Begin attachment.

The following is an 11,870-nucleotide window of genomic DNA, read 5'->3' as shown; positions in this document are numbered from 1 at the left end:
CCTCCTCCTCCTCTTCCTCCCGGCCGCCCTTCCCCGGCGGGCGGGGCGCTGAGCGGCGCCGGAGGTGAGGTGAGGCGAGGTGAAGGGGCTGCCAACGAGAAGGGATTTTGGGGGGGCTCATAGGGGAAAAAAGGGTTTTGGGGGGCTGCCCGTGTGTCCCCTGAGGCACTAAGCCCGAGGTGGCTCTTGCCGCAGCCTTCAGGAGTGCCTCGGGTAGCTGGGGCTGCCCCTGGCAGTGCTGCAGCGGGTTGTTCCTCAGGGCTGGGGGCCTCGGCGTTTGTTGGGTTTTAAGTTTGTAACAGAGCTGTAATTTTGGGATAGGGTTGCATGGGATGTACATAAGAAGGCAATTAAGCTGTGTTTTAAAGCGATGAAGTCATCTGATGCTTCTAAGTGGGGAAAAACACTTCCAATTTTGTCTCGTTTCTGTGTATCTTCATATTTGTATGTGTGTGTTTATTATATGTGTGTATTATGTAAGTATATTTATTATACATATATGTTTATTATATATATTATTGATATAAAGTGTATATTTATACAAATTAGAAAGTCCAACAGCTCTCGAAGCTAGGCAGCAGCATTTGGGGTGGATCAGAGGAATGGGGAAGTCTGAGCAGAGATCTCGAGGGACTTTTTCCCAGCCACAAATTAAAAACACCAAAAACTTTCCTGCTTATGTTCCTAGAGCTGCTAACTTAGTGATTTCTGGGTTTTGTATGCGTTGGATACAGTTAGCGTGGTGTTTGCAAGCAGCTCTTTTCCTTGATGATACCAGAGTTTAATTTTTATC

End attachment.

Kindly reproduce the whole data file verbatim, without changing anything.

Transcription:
The following is an 11,870-nucleotide window of genomic DNA, read 5'->3' as shown; positions in this document are numbered from 1 at the left end:
CCTCCTCCTCCTCTTCCTCCCGGCCGCCCTTCCCCGGCGGGCGGGGCGCTGAGCGGCGCCGGAGGTGAGGTGAGGCGAGGTGAAGGGGCTGCCAACGAGAAGGGATTTTGGGGGGGCTCATAGGGGAAAAAAGGGTTTTGGGGGGCTGCCCGTGTGTCCCCTGAGGCACTAAGCCCGAGGTGGCTCTTGCCGCAGCCTTCAGGAGTGCCTCGGGTAGCTGGGGCTGCCCCTGGCAGTGCTGCAGCGGGTTGTTCCTCAGGGCTGGGGGCCTCGGCGTTTGTTGGGTTTTAAGTTTGTAACAGAGCTGTAATTTTGGGATAGGGTTGCATGGGATGTACATAAGAAGGCAATTAAGCTGTGTTTTAAAGCGATGAAGTCATCTGATGCTTCTAAGTGGGGAAAAACACTTCCAATTTTGTCTCGTTTCTGTGTATCTTCATATTTGTATGTGTGTGTTTATTATATGTGTGTATTATGTAAGTATATTTATTATACATATATGTTTATTATATATATTATTGATATAAAGTGTATATTTATACAAATTAGAAAGTCCAACAGCTCTCGAAGCTAGGCAGCAGCATTTGGGGTGGATCAGAGGAATGGGGAAGTCTGAGCAGAGATCTCGAGGGACTTTTTCCCAGCCACAAATTAAAAACACCAAAAACTTTCCTGCTTATGTTCCTAGAGCTGCTAACTTAGTGATTTCTGGGTTTTGTATGCGTTGGATACAGTTAGCGTGGTGTTTGCAAGCAGCTCTTTTCCTTGATGATACCAGAGTTTAATTTTTATC